Fig. 1: Genetic and small-molecule inhibition of SIRTs is synthetic lethal with BRCA1/2 defects.
figure1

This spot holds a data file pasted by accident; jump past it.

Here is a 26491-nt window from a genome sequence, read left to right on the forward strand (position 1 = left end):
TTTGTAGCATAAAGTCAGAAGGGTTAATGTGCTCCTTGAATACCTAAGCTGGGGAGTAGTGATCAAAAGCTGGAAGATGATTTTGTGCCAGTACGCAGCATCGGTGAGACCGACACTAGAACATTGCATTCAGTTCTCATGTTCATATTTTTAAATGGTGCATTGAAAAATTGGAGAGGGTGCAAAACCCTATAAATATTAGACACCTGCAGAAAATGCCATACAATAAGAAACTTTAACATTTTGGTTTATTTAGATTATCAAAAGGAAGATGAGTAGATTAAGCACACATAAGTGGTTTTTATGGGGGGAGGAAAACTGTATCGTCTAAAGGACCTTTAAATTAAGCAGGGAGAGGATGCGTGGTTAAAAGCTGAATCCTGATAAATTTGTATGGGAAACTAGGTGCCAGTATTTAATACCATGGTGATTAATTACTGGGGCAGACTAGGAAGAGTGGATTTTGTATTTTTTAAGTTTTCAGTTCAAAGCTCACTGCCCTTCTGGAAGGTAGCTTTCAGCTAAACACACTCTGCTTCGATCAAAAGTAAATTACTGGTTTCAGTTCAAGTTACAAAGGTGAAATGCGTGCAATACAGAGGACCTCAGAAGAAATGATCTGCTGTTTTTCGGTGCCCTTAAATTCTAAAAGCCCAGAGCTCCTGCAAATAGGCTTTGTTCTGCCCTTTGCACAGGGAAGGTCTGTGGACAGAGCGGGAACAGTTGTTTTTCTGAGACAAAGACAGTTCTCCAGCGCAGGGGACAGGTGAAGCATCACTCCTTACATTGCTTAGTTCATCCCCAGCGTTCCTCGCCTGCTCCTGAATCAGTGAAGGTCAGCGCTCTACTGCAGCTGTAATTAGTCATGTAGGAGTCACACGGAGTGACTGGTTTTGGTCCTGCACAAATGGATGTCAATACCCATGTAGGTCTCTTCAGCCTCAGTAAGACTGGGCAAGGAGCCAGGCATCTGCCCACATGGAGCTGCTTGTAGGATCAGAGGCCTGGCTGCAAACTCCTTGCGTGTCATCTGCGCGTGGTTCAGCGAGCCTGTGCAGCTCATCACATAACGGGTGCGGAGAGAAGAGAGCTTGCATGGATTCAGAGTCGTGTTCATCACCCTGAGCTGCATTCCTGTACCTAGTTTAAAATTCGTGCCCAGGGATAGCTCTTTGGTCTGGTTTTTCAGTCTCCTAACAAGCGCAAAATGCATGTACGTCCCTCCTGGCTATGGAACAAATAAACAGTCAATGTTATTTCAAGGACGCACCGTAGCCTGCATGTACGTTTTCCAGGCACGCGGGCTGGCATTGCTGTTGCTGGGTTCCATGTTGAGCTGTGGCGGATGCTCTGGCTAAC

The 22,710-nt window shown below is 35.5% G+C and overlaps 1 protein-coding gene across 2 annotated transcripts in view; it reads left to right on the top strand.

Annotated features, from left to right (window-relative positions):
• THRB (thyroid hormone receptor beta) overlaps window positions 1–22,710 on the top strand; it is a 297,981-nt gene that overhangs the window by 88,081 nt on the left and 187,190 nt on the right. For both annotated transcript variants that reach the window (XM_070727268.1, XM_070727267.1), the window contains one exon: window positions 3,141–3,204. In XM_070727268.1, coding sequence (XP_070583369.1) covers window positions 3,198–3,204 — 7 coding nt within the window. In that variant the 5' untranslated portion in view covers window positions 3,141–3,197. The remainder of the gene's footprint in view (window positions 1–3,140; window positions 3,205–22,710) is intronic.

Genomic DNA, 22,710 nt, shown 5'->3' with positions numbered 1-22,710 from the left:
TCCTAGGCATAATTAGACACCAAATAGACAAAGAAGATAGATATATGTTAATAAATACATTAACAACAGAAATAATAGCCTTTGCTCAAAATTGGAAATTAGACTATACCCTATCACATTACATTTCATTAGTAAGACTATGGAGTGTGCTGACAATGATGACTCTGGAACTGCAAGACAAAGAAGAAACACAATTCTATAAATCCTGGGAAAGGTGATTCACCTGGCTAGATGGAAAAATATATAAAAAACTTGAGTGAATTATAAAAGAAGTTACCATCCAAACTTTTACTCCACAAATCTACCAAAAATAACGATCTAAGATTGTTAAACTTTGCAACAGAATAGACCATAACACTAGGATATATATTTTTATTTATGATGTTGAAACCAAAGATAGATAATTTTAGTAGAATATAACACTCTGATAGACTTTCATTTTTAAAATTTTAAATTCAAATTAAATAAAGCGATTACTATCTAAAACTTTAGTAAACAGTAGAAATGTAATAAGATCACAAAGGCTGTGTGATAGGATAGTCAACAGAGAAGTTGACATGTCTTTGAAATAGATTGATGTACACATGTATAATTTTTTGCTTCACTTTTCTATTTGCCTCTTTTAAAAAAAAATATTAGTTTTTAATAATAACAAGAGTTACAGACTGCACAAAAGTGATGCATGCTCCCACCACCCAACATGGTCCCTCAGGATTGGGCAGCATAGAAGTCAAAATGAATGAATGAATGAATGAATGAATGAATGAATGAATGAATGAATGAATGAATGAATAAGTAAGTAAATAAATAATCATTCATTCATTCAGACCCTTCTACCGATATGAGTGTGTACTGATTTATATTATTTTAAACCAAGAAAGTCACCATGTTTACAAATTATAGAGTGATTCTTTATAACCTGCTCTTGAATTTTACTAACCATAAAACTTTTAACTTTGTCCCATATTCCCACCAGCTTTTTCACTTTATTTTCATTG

a Schematic showing CRISPR targeting of SUM149 using with Cas9 and CRISPR gRNA expression constructs targeting BRCA1, to induce DSB and subsequently create a secondary BRCA1 mutation reinstating the open reading frame. To the right, predicted BRCA1 protein structure for SUM149 revertant is shown. b Western blotting from isogenic BRCA1 mutant (parental) and BRCA1 wild-type (revertant) SUM149 cell lysates. Samples were probed with anti-BRCA1 and anti-ACTIN antibodies. c Isogenic SUM149 cells transfected with small library of siRNAs targeting NAD+ metabolism enzymes. Cells were grown for 7 days and cell viability was then measured using CellTiter-Glo. siCONT normalised surviving fraction in parental SUM149 cells was normalised to that in revertant SUM149 cells. Waterfall plot of log2 surviving fractions of SUM149 parental vs. SUM149 revertant cells is shown for each siRNA. Error bars, SEM from three experiments. d HEK293T cells were transfected with siRNAs targeting SIRTs 1, 3 and 6. siRNA efficiency was assessed by western blotting, using anti-SIRT1, anti-SIRT3 and anti-SIRT6 antibodies. Anti-H3 was used as a loading control. e Isogenic SUM149 cells were transfected with siRNAs targeting SIRTs 1, 3 6. Seven days post transfection, cell viability was assessed using CellTiter-Glo, and values normalised to viability following control siRNA transfection. Data presented as surviving fraction, relative to siRNA control, and analysed using a Student’s t test. Error bars, SEM from four independent experiments. f Isogenic SUM149 cells were exposed to increasing concentrations of SIRT inhibitor EX527, and grown for 7 days. Cells were then fixed and stained. Representative colony-forming images are shown. g Surviving fractions were calculated from cells as in f, normalised to DMSO controls and data analysed using an ANOVA with Bonferroni correction for multiple comparisons. Error bars, SEM from nine experiments. h Western blotting from isogenic BRCA2 wild-type (+/+) and BRCA2 deleted (−/−) DLD1 cell lysates. Samples were probed with anti-BRCA2 and anti-ACTIN antibodies. i Isogenic DLD1 cells were exposed to increasing concentrations of SIRT inhibitor EX527, and grown for 7 days. Cells were then fixed and stained. Representative colony-forming images are shown. j Surviving fractions were calculated from cells as in i, normalised to DMSO controls and data analysed using an ANOVA with a Bonferroni correction for multiple comparisons. Error bars, SEM from three independent experiments. k Isogenic SUM149 cells were exposed to increasing concentrations of SIRT inhibitor salermide, and grown for 7 days. Cells were then fixed and stained. Representative colony-forming images are shown. l Surviving fractions were calculated from cells as in k, normalised to DMSO controls and data analysed using an ANOVA with a Bonferroni correction for multiple comparisons. Error bars, SEM from n = 9 independent experiments. m Isogenic DLD1 cells were exposed to increasing concentrations of SIRT inhibitor salermide, and grown for 7 days. Cells were then fixed and stained. Representative colony-forming images are shown. n Surviving fractions were calculated from cells as in m, normalised to DMSO controls and data analysed using an ANOVA with a Bonferroni correction for multiple comparisons. Error bars, SEM from three independent experiments. o Wild-type HAP1 cells were transfected with BRCA1 and BRCA2 siRNAs and 24 h later exposed to increasing concentrations of SIRT inhibitor salermide, and grown for 6 days. Surviving fractions were calculated, normalised to DMSO controls and data analysed using an ANOVA with a Bonferroni correction for multiple comparisons. Error bars, SEM from four independent experiments. p Wild-type HAP1 cells, alongside SIRT1, SIRT3 and SIRT6 knockout HAP1 cell lysates were analysed by western blotting using anti-SIRT1, anti-SIRT3 and anti-SIRT6 antibodies. Anti-H3 was used as a loading control. q HAP1 isogenic series (WT, SIRT1–/–, SIRT3–/–, SIRT6–/–) were transfected with BRCA1 siRNA or a non-targeting control siCONT siRNA and grown for 6 days. Surviving fractions were calculated, relative to control siRNAs, and analysed using a Student’s t test. Error bars, SEM from four independent experiments. Source data are provided in Supplementary Data 6.